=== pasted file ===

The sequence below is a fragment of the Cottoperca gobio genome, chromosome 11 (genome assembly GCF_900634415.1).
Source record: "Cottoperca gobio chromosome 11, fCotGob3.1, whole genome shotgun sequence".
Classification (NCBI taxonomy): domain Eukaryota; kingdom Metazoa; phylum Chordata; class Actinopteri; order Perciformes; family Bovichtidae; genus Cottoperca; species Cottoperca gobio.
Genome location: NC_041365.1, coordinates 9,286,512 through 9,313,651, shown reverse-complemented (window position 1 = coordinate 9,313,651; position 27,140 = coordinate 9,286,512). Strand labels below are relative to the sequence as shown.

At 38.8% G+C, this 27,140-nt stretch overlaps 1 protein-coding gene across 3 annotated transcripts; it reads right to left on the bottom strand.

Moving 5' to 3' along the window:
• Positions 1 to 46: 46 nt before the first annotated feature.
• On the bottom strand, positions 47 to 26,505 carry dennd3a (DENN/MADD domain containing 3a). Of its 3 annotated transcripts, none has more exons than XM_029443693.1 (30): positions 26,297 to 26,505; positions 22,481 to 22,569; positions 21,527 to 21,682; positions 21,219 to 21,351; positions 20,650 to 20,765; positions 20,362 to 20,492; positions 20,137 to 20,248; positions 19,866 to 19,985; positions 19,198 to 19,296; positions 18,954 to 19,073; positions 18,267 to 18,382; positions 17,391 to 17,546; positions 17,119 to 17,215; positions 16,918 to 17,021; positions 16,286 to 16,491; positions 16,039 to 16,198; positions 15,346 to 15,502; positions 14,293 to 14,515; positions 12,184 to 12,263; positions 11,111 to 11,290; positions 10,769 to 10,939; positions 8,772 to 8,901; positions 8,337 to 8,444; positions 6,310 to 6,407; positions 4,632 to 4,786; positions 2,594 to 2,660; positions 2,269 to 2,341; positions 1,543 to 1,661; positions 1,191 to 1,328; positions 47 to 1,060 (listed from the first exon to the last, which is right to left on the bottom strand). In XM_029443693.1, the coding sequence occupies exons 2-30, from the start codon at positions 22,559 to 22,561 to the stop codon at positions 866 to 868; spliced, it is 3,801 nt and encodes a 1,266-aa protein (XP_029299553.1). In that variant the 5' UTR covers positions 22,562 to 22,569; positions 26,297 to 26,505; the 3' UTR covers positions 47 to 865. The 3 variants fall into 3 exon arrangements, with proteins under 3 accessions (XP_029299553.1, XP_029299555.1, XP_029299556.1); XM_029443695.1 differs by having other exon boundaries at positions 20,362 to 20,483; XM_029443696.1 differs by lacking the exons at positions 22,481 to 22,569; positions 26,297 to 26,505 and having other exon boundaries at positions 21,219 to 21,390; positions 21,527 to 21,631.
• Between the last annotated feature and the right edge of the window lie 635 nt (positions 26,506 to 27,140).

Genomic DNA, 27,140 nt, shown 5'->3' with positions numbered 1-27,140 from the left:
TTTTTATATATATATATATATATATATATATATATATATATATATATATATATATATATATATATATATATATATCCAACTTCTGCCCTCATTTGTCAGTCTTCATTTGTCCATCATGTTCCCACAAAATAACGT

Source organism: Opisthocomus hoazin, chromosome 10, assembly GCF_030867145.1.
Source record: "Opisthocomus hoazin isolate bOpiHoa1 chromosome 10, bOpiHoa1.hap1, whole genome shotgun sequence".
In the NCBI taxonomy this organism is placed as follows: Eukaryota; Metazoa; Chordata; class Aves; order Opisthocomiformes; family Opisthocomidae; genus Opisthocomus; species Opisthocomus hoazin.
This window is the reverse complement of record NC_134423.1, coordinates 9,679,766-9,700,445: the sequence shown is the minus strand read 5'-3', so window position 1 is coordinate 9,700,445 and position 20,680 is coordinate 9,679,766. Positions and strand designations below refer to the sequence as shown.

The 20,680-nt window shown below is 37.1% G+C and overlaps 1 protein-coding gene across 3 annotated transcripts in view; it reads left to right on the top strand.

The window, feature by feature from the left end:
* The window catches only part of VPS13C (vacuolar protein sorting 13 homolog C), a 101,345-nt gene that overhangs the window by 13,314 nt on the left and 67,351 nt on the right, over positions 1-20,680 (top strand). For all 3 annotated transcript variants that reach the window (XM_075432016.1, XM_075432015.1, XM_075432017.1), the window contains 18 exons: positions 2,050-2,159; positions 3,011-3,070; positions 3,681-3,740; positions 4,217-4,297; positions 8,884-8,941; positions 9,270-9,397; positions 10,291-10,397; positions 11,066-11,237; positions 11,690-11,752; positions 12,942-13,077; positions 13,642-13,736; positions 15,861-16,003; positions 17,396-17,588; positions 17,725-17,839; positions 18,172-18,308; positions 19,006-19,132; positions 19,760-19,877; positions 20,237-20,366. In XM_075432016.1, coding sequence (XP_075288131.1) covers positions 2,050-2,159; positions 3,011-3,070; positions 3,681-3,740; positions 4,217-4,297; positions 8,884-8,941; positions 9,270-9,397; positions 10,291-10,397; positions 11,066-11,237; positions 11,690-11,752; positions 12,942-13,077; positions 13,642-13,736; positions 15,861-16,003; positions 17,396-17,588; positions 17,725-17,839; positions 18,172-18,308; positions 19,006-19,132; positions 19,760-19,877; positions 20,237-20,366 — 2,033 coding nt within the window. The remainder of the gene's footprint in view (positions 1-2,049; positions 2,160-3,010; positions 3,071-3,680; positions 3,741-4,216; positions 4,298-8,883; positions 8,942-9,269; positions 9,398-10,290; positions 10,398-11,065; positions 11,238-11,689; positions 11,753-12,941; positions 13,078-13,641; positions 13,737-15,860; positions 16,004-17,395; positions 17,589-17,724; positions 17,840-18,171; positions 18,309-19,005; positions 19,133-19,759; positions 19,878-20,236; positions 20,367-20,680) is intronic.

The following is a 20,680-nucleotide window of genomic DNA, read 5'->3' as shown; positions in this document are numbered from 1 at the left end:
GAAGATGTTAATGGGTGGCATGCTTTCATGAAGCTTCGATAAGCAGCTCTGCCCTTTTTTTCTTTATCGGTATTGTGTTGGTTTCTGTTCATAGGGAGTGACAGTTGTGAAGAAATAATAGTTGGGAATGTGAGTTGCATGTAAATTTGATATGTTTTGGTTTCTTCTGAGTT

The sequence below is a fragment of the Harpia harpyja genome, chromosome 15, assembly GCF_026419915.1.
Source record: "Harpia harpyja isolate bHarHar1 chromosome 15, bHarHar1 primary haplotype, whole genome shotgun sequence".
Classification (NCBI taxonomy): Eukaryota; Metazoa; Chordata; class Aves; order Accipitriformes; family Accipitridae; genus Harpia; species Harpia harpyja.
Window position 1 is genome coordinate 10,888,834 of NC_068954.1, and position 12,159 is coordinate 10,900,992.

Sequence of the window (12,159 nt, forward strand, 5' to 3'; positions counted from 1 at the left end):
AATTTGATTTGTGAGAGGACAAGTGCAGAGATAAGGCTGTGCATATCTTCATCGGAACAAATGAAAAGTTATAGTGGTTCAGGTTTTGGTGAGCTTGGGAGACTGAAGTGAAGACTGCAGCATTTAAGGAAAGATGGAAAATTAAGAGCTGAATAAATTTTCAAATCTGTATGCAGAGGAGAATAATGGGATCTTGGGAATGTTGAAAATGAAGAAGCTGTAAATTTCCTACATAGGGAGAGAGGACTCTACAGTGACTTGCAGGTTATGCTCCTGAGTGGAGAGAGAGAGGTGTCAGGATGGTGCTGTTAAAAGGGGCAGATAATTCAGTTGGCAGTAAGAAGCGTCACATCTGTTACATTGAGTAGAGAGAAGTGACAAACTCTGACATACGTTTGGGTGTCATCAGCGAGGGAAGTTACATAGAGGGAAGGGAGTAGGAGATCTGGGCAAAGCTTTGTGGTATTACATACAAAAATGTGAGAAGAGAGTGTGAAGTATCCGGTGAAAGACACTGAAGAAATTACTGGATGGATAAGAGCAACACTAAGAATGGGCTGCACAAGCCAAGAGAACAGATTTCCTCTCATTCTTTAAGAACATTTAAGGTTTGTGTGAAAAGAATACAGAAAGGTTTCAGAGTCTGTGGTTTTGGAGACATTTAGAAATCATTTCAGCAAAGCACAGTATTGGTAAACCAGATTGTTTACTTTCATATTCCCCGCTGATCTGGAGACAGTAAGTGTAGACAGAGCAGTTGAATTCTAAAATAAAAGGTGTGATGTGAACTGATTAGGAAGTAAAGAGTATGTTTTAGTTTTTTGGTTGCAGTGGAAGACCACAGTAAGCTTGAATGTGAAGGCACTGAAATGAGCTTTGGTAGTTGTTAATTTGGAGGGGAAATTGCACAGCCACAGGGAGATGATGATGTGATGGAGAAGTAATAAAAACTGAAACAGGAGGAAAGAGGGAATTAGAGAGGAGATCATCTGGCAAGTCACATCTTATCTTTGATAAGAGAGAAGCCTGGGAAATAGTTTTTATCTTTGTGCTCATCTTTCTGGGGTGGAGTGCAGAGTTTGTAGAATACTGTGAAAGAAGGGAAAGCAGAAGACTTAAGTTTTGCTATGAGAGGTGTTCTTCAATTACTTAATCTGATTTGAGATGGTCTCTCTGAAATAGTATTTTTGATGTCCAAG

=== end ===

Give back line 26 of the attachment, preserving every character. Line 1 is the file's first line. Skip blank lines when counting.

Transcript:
AATTTGATTTGTGAGAGGACAAGTGCAGAGATAAGGCTGTGCATATCTTCATCGGAACAAATGAAAAGTTATAGTGGTTCAGGTTTTGGTGAGCTTGGGAGACTGAAGTGAAGACTGCAGCATTTAAGGAAAGATGGAAAATTAAGAGCTGAATAAATTTTCAAATCTGTATGCAGAGGAGAATAATGGGATCTTGGGAATGTTGAAAATGAAGAAGCTGTAAATTTCCTACATAGGGAGAGAGGACTCTACAGTGACTTGCAGGTTATGCTCCTGAGTGGAGAGAGAGAGGTGTCAGGATGGTGCTGTTAAAAGGGGCAGATAATTCAGTTGGCAGTAAGAAGCGTCACATCTGTTACATTGAGTAGAGAGAAGTGACAAACTCTGACATACGTTTGGGTGTCATCAGCGAGGGAAGTTACATAGAGGGAAGGGAGTAGGAGATCTGGGCAAAGCTTTGTGGTATTACATACAAAAATGTGAGAAGAGAGTGTGAAGTATCCGGTGAAAGACACTGAAGAAATTACTGGATGGATAAGAGCAACACTAAGAATGGGCTGCACAAGCCAAGAGAACAGATTTCCTCTCATTCTTTAAGAACATTTAAGGTTTGTGTGAAAAGAATACAGAAAGGTTTCAGAGTCTGTGGTTTTGGAGACATTTAGAAATCATTTCAGCAAAGCACAGTATTGGTAAACCAGATTGTTTACTTTCATATTCCCCGCTGATCTGGAGACAGTAAGTGTAGACAGAGCAGTTGAATTCTAAAATAAAAGGTGTGATGTGAACTGATTAGGAAGTAAAGAGTATGTTTTAGTTTTTTGGTTGCAGTGGAAGACCACAGTAAGCTTGAATGTGAAGGCACTGAAATGAGCTTTGGTAGTTGTTAATTTGGAGGGGAAATTGCACAGCCACAGGGAGATGATGATGTGATGGAGAAGTAATAAAAACTGAAACAGGAGGAAAGAGGGAATTAGAGAGGAGATCATCTGGCAAGTCACATCTTATCTTTGATAAGAGAGAAGCCTGGGAAATAGTTTTTATCTTTGTGCTCATCTTTCTGGGGTGGAGTGCAGAGTTTGTAGAATACTGTGAAAGAAGGGAAAGCAGAAGACTTAAGTTTTGCTATGAGAGGTGTTCTTCAATTACTTAATCTGATTTGAGATGGTCTCTCTGAAATAGTATTTTTGATGTCCAAG